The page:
Additionally, it was revealed in April 2017 that a firm co-founded by Donald Trump’s original campaign manager Corey Lewandowski appears to have been pitching clients around the world by offering direct access to Trump and other members of the administration while claiming not to be conducting lobbying operations. As of this time no clients have been signed by the firm so no actual meetings have been scheduled.
At the end of May 2017, it was revealed that the Trump administration granted ethics policy waivers to about a dozen high-level administration officials including Reince Priebus, Kellyanne Conway, Michael Catanzaro, Daniel Epstein, Shahira Knight, Andrew Olmem, and others with extensive industry ties. The number of waivers granted runs contrary to the spirit of Trump's January 2017 executive order barring lobbyists who joined the administration from working on issues related to their prior work.
Collusion With Russia
Flynn resigned in scandal after less than a month in his position due to revelations that he had direct consultations with Russian government officials regarding sanctions while working on Trump's transition team.
Trump's pick for Secretary of State, Exxon CEO Rex Tillerson, is known to have business interests with Russia which could affect the performance of his duties. In April 2017, these interests were made concrete when Exxon applied to the Department of the Treasury for a waiver to resume a business venture with Russia that was preempted by the Obama administrations sanctions against Russia. Additionally, Exxon is currently entangled in tax lawsuits with the federal government; another area where Tillerson's interests could become problematic.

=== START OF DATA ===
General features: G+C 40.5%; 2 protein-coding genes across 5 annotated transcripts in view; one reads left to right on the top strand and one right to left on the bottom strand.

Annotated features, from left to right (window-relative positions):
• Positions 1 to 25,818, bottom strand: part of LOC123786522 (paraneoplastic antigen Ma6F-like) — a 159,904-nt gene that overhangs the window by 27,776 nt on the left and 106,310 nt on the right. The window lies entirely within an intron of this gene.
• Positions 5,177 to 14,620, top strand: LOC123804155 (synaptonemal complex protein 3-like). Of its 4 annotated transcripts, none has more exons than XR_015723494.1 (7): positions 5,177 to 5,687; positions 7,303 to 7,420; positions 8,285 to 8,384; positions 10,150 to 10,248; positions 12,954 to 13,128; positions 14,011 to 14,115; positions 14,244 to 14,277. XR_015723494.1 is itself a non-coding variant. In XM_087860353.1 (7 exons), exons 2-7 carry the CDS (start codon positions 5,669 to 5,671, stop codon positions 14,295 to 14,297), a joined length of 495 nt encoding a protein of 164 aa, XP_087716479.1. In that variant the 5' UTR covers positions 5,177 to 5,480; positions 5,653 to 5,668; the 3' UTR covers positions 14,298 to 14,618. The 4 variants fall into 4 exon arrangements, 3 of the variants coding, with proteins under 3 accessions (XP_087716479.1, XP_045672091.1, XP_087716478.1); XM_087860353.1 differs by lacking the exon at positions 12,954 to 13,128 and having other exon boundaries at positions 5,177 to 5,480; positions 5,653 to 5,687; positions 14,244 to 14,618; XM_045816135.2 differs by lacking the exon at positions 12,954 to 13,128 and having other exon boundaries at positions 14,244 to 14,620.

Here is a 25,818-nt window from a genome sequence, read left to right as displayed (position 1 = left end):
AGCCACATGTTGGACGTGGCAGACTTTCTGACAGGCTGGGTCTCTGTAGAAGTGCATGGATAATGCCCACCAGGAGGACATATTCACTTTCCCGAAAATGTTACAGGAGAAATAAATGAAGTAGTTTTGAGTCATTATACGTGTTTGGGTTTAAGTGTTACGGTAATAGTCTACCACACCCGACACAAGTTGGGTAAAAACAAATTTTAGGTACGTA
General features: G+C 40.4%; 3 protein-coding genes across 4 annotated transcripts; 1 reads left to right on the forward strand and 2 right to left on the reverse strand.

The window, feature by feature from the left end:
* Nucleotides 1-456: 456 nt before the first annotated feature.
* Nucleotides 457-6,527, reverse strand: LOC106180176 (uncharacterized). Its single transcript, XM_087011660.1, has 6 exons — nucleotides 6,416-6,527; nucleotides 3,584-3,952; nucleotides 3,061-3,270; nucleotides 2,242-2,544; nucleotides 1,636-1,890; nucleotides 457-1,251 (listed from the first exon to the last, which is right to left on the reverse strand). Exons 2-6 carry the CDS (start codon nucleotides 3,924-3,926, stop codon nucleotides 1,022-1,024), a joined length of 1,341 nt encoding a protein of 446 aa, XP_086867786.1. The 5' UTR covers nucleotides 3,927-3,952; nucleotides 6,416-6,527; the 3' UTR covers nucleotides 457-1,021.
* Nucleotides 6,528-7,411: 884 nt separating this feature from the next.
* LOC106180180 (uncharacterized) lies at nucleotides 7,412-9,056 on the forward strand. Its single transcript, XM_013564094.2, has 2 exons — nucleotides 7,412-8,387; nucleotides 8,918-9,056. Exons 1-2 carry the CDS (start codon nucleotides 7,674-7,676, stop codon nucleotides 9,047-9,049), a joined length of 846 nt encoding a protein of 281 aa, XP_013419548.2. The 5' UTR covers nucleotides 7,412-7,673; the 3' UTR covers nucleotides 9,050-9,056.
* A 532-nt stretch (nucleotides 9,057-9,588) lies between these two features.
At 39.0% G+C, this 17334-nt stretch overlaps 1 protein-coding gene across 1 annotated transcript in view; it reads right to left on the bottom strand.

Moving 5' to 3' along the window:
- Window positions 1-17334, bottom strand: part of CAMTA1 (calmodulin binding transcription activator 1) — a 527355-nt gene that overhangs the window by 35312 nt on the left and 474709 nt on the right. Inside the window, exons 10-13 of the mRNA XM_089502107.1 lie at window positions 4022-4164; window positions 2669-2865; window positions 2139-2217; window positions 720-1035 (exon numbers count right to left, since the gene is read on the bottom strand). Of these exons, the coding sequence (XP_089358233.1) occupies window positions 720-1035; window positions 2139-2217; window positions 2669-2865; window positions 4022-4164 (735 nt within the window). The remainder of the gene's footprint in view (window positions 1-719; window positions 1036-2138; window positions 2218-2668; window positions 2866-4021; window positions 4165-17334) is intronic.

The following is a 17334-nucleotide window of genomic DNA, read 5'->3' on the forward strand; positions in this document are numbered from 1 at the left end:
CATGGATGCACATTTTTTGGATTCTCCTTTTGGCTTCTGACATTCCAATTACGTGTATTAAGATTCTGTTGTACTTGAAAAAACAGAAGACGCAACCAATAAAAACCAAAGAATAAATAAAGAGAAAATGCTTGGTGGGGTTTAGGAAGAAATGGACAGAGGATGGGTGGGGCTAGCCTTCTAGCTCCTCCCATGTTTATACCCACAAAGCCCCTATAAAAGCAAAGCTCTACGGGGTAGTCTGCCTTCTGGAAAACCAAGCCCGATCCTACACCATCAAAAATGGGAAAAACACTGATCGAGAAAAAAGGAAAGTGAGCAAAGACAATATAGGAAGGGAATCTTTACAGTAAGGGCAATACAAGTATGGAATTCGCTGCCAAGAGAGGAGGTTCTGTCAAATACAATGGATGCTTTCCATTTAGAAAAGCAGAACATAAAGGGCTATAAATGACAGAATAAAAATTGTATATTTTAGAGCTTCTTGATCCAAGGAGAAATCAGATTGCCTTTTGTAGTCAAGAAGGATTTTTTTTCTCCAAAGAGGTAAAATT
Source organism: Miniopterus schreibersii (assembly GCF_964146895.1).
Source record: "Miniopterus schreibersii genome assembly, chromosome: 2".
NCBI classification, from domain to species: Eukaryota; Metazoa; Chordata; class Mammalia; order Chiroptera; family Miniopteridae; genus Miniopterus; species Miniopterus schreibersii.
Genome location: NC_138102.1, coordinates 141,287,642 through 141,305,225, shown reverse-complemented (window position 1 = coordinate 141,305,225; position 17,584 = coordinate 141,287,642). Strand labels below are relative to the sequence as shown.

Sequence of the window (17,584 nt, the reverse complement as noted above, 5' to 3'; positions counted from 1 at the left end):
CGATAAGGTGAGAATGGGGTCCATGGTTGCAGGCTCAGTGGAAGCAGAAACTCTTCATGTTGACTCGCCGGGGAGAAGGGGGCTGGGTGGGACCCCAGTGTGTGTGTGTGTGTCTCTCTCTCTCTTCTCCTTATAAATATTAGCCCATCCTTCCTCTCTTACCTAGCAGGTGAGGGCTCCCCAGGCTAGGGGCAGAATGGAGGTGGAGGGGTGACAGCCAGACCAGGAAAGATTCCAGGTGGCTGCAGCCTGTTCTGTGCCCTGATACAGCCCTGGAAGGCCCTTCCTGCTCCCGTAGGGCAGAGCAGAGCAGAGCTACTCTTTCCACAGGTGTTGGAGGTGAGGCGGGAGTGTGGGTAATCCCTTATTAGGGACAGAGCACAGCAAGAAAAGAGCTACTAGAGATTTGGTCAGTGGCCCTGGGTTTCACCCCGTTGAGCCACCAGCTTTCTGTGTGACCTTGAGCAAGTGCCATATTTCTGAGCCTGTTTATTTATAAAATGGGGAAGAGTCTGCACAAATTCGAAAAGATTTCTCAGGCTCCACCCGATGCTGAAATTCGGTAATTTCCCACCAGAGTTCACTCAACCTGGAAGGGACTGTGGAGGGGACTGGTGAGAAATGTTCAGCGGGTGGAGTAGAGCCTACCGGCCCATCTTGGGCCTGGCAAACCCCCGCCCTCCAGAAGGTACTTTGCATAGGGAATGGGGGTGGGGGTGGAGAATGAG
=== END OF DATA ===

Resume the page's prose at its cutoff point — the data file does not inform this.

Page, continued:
Both Tillerson and Flynn's ties and dealings with Russia provide part of the backdrop for ongoing speculation about Trump's ties to Russia and Vladimir Putin. As of February 2017, FBI agents based in Washington are pursuing leads from informants, foreign communications intercepts, and financial transactions by Russian individuals and companies who are believed to have links to Trump associates. The controversy over Trump campaign officials contacts with Russian officials continued into March 2017 when it was revealed that Attorney General Jeff Sessions and Trump's son-in-law and adviser Jared Kushner, in addition to Mike Flynn, had met with Russian officials during the course of the Trump campaign. Paul Manafort, Trump's former campaign manager, is also facing multiple investigations for his political and financial ties to Russia and possible money laundering through real estate deals. These revelations fueled increasing calls for investigations by Congress and prompted Sessions to recuse himself from any investigations. A revelation in April 2017 deepened the web of Russian connections when it was revealed that Erik Prince, brother of Betsy DeVos, established a back channel line of communication between Moscow and President-elect Trump.
In May 2017, the same week that Trump fired FBI director James Comey, Trump met with Russian diplomats at the White House in a semi-closed session - semi-closed in that Russian media were allowed access to the meeting while all others were kept out. It was later determined that Trump potentially divulged classified information about the "Islamic State" that was gained from an allied country, potentially exposing ongoing operations.